A key figure in the civil unrest that gripped the Ivory Coast at the start of the century, Issiaka Ouattara, died in a New York hospital on Monday.
He was 53.
“He died from illness this morning in a New York hospital,” where he had been admitted several weeks ago, Affoussiata Bamba-Lamine, an attorney linked to former rebel commander Guillaume Soro, said.
“One of the pillars of September 19, 2002, has fallen,” Soro said on Twitter, referring to the start of a revolt in northern Ivory Coast that split the country in two.
The crisis came to a violent head in 2010 when President Laurent Gbagbo, who had ruled the country since 2000, was declared the winner in elections, an outcome disputed by the international community.
Opposition candidate, Alassane Ouattara, who was not related to Issiaka Ouattara, began a military offensive, eventually capturing and arresting Gbagbo in April 2011 with the support of French troops.
Ouattara — nicknamed Wattao — was one of the rebellion’s most prominent “zone commanders” (“com’zones” in French), well known for his taste in bling jewellery, gap teeth, and giant stature.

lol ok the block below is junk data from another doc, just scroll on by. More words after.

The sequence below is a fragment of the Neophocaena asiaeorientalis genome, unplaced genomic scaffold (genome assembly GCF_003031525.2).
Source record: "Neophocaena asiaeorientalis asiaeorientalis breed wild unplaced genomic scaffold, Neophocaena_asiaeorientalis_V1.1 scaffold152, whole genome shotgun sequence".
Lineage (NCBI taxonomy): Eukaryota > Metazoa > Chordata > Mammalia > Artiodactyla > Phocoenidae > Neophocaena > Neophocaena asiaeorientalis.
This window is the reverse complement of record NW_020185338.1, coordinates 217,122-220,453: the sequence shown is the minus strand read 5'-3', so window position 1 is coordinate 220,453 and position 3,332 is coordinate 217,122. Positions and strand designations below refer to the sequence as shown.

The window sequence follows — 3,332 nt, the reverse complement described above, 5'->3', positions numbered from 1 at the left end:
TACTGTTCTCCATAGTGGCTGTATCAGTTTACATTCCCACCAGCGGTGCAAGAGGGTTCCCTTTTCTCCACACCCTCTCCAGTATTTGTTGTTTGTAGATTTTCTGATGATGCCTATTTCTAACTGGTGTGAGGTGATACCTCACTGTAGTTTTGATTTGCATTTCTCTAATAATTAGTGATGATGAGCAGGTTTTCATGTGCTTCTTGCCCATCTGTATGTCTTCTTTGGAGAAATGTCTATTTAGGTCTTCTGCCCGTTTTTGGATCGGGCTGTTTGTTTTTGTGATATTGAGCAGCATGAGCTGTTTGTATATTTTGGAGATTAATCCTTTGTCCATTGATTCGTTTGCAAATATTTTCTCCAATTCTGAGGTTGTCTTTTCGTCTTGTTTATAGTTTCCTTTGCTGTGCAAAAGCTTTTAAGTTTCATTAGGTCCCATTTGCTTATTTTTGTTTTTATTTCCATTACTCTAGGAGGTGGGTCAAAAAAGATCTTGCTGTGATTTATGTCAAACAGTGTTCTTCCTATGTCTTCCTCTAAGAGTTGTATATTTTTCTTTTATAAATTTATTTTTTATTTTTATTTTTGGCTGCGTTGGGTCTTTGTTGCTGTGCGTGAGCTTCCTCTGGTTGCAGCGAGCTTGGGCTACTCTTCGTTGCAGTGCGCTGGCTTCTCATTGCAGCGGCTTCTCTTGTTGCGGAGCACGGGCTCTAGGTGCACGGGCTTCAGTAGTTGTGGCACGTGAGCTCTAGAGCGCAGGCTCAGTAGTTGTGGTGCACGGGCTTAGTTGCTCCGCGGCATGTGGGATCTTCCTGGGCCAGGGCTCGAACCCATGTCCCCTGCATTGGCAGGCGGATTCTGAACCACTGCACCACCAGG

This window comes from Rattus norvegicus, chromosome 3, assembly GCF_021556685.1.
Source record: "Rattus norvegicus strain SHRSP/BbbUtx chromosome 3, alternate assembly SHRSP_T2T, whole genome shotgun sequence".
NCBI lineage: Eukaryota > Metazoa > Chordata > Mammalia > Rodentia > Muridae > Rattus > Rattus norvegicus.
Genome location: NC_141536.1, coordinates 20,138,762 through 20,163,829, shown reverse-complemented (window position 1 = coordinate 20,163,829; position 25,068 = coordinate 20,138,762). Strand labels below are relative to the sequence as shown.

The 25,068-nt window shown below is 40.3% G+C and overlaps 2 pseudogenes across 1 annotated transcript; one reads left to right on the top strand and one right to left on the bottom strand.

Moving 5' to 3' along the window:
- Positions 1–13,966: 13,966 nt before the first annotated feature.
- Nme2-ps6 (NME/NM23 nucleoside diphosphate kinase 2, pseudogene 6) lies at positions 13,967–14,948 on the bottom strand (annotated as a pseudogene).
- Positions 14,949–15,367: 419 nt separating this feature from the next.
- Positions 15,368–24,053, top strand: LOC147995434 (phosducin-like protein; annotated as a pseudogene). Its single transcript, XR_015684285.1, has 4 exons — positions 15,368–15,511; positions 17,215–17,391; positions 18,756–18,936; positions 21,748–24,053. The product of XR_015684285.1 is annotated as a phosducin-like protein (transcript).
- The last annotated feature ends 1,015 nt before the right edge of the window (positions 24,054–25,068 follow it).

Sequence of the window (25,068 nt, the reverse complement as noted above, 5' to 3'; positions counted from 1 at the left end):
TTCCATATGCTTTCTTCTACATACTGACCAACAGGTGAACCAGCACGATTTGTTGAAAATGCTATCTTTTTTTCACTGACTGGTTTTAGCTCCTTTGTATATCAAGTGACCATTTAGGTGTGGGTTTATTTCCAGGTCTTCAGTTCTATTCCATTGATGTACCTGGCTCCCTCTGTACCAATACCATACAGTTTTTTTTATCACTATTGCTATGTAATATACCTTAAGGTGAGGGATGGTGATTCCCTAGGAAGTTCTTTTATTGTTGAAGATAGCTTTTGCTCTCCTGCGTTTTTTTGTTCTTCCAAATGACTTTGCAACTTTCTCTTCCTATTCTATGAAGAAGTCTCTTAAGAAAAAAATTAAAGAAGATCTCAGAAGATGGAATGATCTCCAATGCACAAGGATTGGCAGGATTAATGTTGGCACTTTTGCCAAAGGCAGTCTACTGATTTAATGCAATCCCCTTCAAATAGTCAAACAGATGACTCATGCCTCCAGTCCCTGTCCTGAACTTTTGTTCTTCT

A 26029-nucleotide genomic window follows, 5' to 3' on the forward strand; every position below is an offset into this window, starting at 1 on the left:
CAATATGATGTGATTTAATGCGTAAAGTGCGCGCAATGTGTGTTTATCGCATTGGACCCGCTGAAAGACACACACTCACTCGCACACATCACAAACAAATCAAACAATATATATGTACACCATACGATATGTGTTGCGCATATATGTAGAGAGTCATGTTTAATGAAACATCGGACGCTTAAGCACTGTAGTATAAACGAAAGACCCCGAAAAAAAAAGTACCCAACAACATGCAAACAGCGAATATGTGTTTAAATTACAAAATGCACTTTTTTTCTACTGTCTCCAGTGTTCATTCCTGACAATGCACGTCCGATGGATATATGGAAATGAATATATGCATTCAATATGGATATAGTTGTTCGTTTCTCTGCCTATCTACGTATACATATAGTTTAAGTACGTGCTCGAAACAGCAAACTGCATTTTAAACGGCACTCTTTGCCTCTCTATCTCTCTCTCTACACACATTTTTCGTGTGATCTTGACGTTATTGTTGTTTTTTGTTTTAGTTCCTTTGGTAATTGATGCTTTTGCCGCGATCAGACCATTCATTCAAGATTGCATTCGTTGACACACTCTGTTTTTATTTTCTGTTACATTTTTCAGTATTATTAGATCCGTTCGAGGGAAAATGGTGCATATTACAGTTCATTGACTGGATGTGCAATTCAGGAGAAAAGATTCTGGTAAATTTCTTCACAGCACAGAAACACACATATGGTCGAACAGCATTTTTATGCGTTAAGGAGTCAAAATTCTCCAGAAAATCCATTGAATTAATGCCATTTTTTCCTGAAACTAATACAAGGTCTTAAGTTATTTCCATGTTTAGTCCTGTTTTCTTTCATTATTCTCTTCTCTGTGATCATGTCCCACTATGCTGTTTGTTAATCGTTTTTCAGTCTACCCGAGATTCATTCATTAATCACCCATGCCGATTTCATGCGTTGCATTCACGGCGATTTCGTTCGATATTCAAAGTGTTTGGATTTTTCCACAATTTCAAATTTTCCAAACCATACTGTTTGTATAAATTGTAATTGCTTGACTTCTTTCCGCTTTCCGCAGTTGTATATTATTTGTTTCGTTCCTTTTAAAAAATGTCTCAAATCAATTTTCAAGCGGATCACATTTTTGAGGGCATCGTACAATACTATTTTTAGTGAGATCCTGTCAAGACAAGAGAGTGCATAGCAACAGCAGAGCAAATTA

He was given control over the rich cocoa-growing region of Vavou, in central-western Ivory Coast, at the head of an armed unit called Anaconda.
The com’zones played a key part in bringing Ouattara to power.
They were rewarded with major positions, despite complaints by civil society that their men had committed numerous crimes during the 2010-211 fighting.
“Wattao” was appointed second in command of the elite Republican Guard, and had recently been promoted to the rank of senior colonel.
He had been suffering from acute diabetes, according to the website Jeune Afrique. (AFP)